How Trump’s Promise To Reopen States For Business Defies The 10th Amendment

Photo: Al Drago/Pool/Getty Images.
As COVID-19-related disruption continues to wreak havoc on the American economy, President Donald Trump falsely claimed in a Monday tweet that he can use his federal powers to supplant governors’ authority when it comes to reopening states for business.
“Some in the Fake News Media are saying that it is the Governors decision to open up the states, not that of the President of the United States & the Federal Government,” Trump tweeted on Monday. “Let it be fully understood that this is incorrect.”
In response to the rapid spread of coronavirus, states have taken broad steps to mitigate transmission, including implementing CDC-encouraged restrictions on social distancing that have had devastating implications for workers and businesses. The food service, tourism and entertainment industries have been hit particularly hard, and an estimated 6.6 million Americans had filed for unemployment as of April 10.
Despite measures taken by the federal government to slow the spread of the virus, state legislators are the ones putting mandates into order, state by state, depending on each area's outbreak. Although Trump touted his ability to reopen certain locations as he sees fit, Twitter was quick to notice that he is forgetting one small law that makes this impossible: The 10th Amendment.
According to the 10th Amendment, “The powers not delegated to the United States by the Constitution, nor prohibited by it to the States, are reserved to the States respectively, or to the people.” Essentially, the president’s powers fall short of being able to compel Americans to return to shuttered office buildings, if local state leaders want them to stay closed.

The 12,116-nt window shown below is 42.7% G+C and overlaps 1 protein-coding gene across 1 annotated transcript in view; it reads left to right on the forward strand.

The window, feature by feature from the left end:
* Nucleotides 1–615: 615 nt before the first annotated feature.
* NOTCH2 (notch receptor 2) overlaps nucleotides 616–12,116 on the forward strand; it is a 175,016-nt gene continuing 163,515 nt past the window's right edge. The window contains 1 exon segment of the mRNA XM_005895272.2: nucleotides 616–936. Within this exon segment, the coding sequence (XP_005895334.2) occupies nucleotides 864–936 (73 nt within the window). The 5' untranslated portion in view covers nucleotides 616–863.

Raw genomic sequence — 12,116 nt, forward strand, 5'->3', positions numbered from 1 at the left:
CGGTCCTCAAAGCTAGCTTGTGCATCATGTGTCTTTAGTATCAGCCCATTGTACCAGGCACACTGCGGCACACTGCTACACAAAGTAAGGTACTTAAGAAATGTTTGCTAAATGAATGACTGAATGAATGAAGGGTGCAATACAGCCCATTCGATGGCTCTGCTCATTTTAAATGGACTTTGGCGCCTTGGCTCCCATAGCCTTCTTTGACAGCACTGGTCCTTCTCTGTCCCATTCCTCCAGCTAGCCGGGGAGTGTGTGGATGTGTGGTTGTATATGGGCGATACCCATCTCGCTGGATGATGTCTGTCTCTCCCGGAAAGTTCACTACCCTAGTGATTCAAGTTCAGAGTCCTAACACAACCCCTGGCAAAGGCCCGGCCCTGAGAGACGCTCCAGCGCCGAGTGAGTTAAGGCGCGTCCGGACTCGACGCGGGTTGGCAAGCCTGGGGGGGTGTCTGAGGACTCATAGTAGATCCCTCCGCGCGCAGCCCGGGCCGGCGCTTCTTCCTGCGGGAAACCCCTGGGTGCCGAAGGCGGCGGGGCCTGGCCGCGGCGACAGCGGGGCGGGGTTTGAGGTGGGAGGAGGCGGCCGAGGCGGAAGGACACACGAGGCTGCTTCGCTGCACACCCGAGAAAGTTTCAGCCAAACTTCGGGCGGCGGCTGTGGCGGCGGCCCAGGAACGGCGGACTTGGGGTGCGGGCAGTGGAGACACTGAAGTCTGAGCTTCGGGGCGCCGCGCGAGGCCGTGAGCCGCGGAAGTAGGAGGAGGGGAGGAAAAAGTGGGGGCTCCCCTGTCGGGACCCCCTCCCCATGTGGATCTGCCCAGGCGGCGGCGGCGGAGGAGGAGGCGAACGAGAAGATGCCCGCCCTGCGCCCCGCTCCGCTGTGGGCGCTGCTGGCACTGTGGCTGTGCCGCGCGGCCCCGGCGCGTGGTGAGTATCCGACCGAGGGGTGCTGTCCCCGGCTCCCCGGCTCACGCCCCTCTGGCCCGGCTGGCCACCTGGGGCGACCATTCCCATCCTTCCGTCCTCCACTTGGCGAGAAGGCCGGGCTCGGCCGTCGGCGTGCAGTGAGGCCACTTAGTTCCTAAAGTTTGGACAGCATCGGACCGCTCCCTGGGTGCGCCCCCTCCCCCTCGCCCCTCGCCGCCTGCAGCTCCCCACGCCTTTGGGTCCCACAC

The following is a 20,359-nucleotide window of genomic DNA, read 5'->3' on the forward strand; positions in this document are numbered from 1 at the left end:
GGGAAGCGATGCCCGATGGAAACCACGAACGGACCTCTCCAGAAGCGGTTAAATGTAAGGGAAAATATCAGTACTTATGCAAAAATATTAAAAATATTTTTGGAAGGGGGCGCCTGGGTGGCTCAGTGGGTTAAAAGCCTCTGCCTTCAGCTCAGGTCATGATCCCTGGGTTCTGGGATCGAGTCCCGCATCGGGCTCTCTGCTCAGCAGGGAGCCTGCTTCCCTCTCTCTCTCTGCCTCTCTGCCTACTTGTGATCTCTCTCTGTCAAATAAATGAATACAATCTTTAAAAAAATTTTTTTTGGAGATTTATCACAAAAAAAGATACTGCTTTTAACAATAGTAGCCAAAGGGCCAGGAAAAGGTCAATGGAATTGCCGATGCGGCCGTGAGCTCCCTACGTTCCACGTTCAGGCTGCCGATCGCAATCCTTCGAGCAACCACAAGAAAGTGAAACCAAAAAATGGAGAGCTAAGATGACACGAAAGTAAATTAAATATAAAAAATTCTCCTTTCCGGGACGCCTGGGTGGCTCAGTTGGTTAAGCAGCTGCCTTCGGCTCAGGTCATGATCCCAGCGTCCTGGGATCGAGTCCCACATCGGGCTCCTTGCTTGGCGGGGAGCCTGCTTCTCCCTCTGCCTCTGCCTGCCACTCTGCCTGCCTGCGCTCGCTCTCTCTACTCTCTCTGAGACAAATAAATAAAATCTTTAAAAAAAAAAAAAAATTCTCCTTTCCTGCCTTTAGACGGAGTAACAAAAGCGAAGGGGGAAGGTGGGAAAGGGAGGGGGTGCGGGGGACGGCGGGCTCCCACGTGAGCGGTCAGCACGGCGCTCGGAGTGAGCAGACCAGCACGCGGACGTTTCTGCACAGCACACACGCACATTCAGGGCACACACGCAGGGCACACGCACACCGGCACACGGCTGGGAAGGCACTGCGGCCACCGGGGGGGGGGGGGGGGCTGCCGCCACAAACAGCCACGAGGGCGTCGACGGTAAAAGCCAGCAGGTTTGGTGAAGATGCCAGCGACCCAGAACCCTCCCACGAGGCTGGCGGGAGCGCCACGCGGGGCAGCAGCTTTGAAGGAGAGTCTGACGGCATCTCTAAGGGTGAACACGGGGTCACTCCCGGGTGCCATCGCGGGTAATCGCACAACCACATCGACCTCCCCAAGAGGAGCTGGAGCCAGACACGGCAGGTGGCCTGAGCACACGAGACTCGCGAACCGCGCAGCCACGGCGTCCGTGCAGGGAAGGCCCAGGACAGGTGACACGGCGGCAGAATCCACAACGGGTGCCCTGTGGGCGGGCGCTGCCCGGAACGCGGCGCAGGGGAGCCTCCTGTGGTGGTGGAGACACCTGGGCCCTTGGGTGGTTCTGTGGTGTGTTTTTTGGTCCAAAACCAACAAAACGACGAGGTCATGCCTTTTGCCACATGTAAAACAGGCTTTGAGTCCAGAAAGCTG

“It is the decision of the President, and for many good reasons,” Trump continued. “With that being said, the Administration and I are working closely with the Governors, and this will continue. A decision by me, in conjunction with the Governors and input from others, will be made shortly!”
But legal experts say that's not how it works. “This is Federalism 101,” Robert Chesney, a professor of national security law at the University of Texas, told Reuters. “The president can advocate to his heart’s content, but he can’t actually commandeer the state governments to make them change their policies. He has no such inherent authority, nor is there any federal statute that purports to give him such authority.”
Even Trump’s conservative cohorts have contradicted his claims that he alone holds the authority to reopen states for business. In response to a tweet that seemingly criticized Trump for effectively hobbling the economy by instituting federal “stay-at-home” guidelines, far-right talk show host Bill Mitchell cited the 10th amendment in his argument that the president couldn’t possibly be at fault. 
“Well friend, I suggest you read the Constitution,” Mitchell wrote. “The 10th Amendment clearly limits Federal Authority when it comes to State Police Powers, quarantines, etc. President Trump can "inspire" Governors to act, but he has ZERO power to back that up.”
Others also spoke out on Twitter to correct Trump's false claims, calling them baseless and actually defiant of our country's Constitution.
Trump has not yet responded to criticism of his Twitter rampage as of Monday, though it seems that even his supporters have come out in strides to refute his statements.
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